Duncan, in the comments there, mentioned my earlier piece, Darkseid Is (and we could also add my post from last month on the Fourth World characters) but that doesn’t quite fit Pillock’s brief – he wanted us to talk specifically about Jack Kirby’s Darkseid.
(This was partly in response to someone on Geoff Klock’s blog making the claim that the TV cartoon version of Darkseid is better than Kirby’s, and Klock reacting to this as if it were a defensible position in some way. I suspect the reason I was chosen to write this is that this made me start posting on Twitter with a #geoffklocksays hashtag, rather cruelly saying things like “Oasis are better than the Beatles” and “Steve Martin is the definitive Inspector Clouseau”)
And both those posts were about my idea of Darkseid, which actually comes from two sources – Kirby and Grant Morrison. And trying to do the Kirby-only post has led to what looks like being a second series of interlinked posts like the Hyperposts from a month or so ago…
Because the problem for me is that even though I love Kirby’s Darkseid, I came to the character in the late 1980s, This is post-Star Wars.
Star Wars was, of course, hugely influenced by Kirby – in fact everything in it that isn’t from Flash Gordon, Dune or the Lensmen books is from a Kirby comic. In particular, Darth Vader is a bad Darkseid rip-off dressed up as Doctor Doom.
Which meant that when Star Wars became The Biggest Thing In History and singlehandedly destroyed both the medium of cinema and the genre of science fiction forever, and DC Comics decided they wanted some of that – well, they had their very own Darth Vader, didn’t they?
Actually, they had two, because Jim Starlin created Mongul for that very purpose – even giving him his own Death Star, Warworld – but everyone knew that Starlin really wanted to be doing the real Darkseid, not his own copy of a copy.
So very soon we had a ton of bad space opera, by second-rate talents like Starlin or John Byrne, fitting Kirby’s characters – which had been conceived as a self-contained thing, with little connection to the DC Universe (other than the Superman tie-ins forced on Kirby by editorial), and were part of a personal artistic vision – into a massive ‘continuity’ (and we all know what I think about those).
These ‘respectful’ travesties – created by people who thought that it was actually paying tribute to possibly the greatest imaginative artist of all time to create weak, watered-down copies of his most personal work, rather than ever having a single original idea themselves – were, of course, hugely popular, for much the same reasons that the Rolling Stones were more popular than Howlin’ Wolf. Darkseid became absolutely ubiquitous for a time, to the point where his ‘surprise’ appearances were parodied by Keith Giffen, having the splash panel at the end of every issue of the first Ambush Bug miniseries being a ‘surprise reveal’ of Darkseid.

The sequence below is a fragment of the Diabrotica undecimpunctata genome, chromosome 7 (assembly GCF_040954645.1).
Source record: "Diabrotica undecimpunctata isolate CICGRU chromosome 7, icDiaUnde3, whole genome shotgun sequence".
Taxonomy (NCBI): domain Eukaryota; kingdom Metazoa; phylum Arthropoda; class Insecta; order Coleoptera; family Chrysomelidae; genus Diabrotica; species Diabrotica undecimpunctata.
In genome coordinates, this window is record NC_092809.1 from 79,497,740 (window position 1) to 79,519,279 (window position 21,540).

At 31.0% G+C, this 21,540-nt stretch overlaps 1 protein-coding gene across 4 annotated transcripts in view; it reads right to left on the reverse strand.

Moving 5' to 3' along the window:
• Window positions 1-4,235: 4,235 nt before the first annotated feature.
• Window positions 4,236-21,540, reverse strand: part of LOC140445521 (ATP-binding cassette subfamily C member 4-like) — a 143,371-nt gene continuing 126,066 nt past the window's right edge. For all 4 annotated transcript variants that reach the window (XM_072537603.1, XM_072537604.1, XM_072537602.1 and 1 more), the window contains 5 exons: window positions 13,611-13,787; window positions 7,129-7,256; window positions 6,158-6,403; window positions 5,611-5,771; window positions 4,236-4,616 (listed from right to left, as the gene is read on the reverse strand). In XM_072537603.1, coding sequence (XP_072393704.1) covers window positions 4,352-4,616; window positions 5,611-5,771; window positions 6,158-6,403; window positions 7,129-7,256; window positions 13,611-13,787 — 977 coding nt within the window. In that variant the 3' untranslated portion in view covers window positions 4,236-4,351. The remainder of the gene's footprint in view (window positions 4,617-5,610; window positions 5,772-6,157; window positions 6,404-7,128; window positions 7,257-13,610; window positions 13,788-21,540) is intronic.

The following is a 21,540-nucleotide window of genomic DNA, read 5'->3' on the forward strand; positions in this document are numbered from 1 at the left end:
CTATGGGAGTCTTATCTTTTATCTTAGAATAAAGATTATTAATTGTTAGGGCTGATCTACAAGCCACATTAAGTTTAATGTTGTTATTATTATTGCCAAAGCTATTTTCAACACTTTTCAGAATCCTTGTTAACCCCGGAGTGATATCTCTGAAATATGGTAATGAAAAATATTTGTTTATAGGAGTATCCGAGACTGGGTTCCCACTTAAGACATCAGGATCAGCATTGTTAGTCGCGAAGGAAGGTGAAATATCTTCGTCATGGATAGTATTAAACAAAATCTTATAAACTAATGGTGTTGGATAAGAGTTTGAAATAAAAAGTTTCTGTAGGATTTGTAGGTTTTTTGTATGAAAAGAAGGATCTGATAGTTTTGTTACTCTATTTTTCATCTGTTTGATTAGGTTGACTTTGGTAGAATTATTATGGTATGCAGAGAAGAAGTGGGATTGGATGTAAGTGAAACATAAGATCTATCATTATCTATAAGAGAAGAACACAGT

So my first exposure to the character of Darkseid came through London Editions’ UK newsstand Superman title (which reprinted the US comics, starting with Byrne’s run, at magazine size, and usually had either JLI or Green Lantern as backups). But Darkseid, even when being beaten by Byrne’s superyuppie, or being ridiculed in the Giffen/DeMatteis League, still had some of the power of the original creation – to the point where, years before I ever saw any of Jack Kirby’s actual work, I knew he was a comic creator I admired because he’d created Darkseid and Etrigan and Kamandi and a handful of other characters who still had power in inferior creators’ hands.
(The JLI creators weren’t ‘inferior’ in a pejorative sense – they’re better than 95% of mainstream comic people – but everyone’s inferior to Kirby when it comes to superhero comics).
So my view of Kirby’s work is – pretty much necessarily – through the lens of these later creators. I can’t judge HIS Darkseid – the only REAL Darkseid – except in the light of later bastardisations. I think that Morrison’s take on Darkseid is the only one since Kirby himself to actually bear any relation to the character Kirby created – that everything Morrison makes explicit was already implicitly there, and that he’s the only comic creator (with the possible exception of Rick Veitch) who really GETS Kirby’s work, but to go back to an earlier analogy, if Kirby is Howlin’ Wolf, and Byrne is the Rolling Stones, then Morrison is Captain Beefheart. I can see a clear line between Wolf and Beefheart – the roots of the latter clearly visible in the former – but does that make Beefheart covering ‘Evil’ any more ‘authentic’ than the Rolling Stones doing Little Red Rooster?
I’d argue yes, but I’d have great difficulty expressing why that should be.
More on Wednesday.